His daughter, Lucy Hawking, said she wanted to give some of her father’s admirers the chance to remember him.

(9) LAST DAYS. Christopher Stasheff’s son, Edward posted the following to his Facebook page on June 9:

My father, Christopher Stasheff, is currently in hospice and expected to die from Parkinson’s Disease within the next two weeks, quite possibly this week. If anyone would like to say goodbye to him, post it as a response here, and I’ll read it to him the next time I see him (I visit him in the nursing home daily). Thanks.

The most recent reports are suggesting that he may only have a day or so left.

Update:  His son reports Stasheff died this evening.

My father Christopher Stasheff died at 6:45 PM on June 10th, 2018, surrounded by his wife and two of his children. The other two were able to phone in and say goodbye before he passed. He is survived by hundreds of his students and uncountable fans, and his legacy will live on in all the lives he touched.

(10) TODAY’S BIRTHDAY

  • Born June 10, 1952 – Kage Baker

(11) VOLLEYED AND THUNDERED. Edmonton’s Hugo Book Club just put out a new blog post, “Is that The Canon in your pocket or are you just happy to see me?”, in which they muse about literary awards and their relation to posterity and questions of enduring value. Is science fiction the new Western Canon?

It is worth noting that Harold Bloom’s 1993 list of The Western Canon included only two works that are traditionally categorized as science fiction: Ursula Le Guin’s Hugo Award winner The Left Hand of Darkness and George Orwell’s 1984.

But of Bloom’s list, I would argue the majority of the works cited are less relevant to the broad public – and to a concept of cultural literacy – than the recent Hugo Award winners and popular works of science fiction.

For example, references and allusions to Wolfram von Eschenbach’s 13th century poem Parzival are lost on the broader public, while Ernest Cline’s Ready Player One protagonist Parzival is familiar to many.

(12) ICE NINE. Galactic Journey’s Victoria Lucas has just read the new Vonnegut release – in 1963: “[June 10, 1963] Foma: Lies, Damned Lies, and Statistics (Kurt Vonnegut, Jr.’s Cat’s Cradle)”

When a friend lent Kurt Vonnegut Jr.’s newest novel, Cat’s Cradle to me, I thought, “Oh, I know this book!” because I saw, as I flipped through it, the “ice-nine” and “Bokonon” I’d heard people buzzing so much about.  So I was glad to read it and understand the phenomenon.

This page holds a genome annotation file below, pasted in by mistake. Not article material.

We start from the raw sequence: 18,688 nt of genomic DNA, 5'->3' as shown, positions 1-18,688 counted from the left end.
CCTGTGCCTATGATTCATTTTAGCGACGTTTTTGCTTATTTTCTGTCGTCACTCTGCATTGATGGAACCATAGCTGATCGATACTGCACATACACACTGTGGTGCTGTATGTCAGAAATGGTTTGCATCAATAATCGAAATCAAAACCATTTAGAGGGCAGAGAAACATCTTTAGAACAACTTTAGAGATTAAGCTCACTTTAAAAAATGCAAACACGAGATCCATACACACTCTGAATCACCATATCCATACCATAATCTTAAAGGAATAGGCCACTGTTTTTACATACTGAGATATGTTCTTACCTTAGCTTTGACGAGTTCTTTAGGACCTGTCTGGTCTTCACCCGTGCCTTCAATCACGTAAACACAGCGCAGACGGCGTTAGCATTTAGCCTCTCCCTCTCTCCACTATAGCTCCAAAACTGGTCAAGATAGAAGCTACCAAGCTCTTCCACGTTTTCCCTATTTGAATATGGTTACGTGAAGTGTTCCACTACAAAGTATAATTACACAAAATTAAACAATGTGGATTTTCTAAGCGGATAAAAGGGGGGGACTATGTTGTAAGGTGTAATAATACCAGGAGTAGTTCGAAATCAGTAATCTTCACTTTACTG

But that’s where my joy ended.  Vonnegut is a fine writer.  His style is idiosyncratic, askew; this is a novel novel.  But no one would accuse him of being optimistic or hopeful about the human future.  No Pollyanna he….

(13) BBC RADIO STAR TREK DOCUMENTARY. BBC Radio 4 has just re-broadcast “Star Trek – The Undiscovered Future”, first aired December 2017. It’s available to listen to online right now.

How far have we voyaged towards Star Trek’s vision of the future and what of it is likely to be fulfilled or remain undiscovered in the next 50 years?

Kevin Fong presents archive material of the likes of Leonard Nimoy (Spock) and Nichelle Nichols (Lieutenant Uhura) talking about the inception and filming of the original Star Trek series, and their thoughts about Roddenberry’s vision of the future and its impact in the United States at the time.

For example, Nichols relates how she had a chance encounter with Martin Luther King the day after she had told Roddenberry that she intended to leave Star Trek after the first series. King told her he was her number fan and almost demanded that she didn’t give up the role of Uhura, because she was an uniquely empowering role model on American television at the time.

For a perspective from today, Kevin also talks to George Takei who played Mr Sulu. Takei laments the ethnically divisive politics of the United States in 2016.

He meets Charles Bolden – the first African American to both command a shuttle mission and lead NASA as its chief administrator. In the age of the International Space Station, he compares himself to the ‘Admiral of Star Fleet’. But the former astronaut also talks about the anger he first felt in 1994 when he was asked to fly the first Russian cosmonaut ever to board an American space shuttle.

Kevin also talk to cultural broadcaster and Star Trek fan Samira Ahmed about the sexual and racial politics of the Original series.

(14) ST:D SEASON TWO. Comedian and new Star Trek: Discovery cast member Tig Notaro opened her set on The Late Show with Stephen Colbert poking fun at her inability to understand any of the tech talk from her Trek dialog. See “‘Star Trek: Discovery’: Tig Notaro Talks Technobabble” at Comicbook.com.

Tig Notaro is one of the new additions to the cast of Star Trek: Discovery in the show’s second season and while she’s excited to be a part of the Star Trek universe she doesn’t exactly speak the language.

Notaro was a guest on The Late Show with Stephen Colbert to promote her new comedy special Happy to be Here. She greeted Colbert by saying his theater was “like a room full of pleasant subspace particles wrapped in a tachyon field of good vibes.”
The comment is obviously a reference to her role on Discovery, though she admits “I have no idea what I’m saying on that show…I can’t even picture what I’m talking about.”
She revealed that her character is human and that she plays Commander Jet Reno, a name she got to choose for herself. As for how she got the job, “They just asked if I wanted to do it” she says.

 

(15) BAD WITH NUMBERS? Deadline interviewed the president of Marvel Studios: “Kevin Feige Talks Marvel’s Success, Female Directors, ‘Infinity War II’ & How He’s ‘Bad With Numbers’”.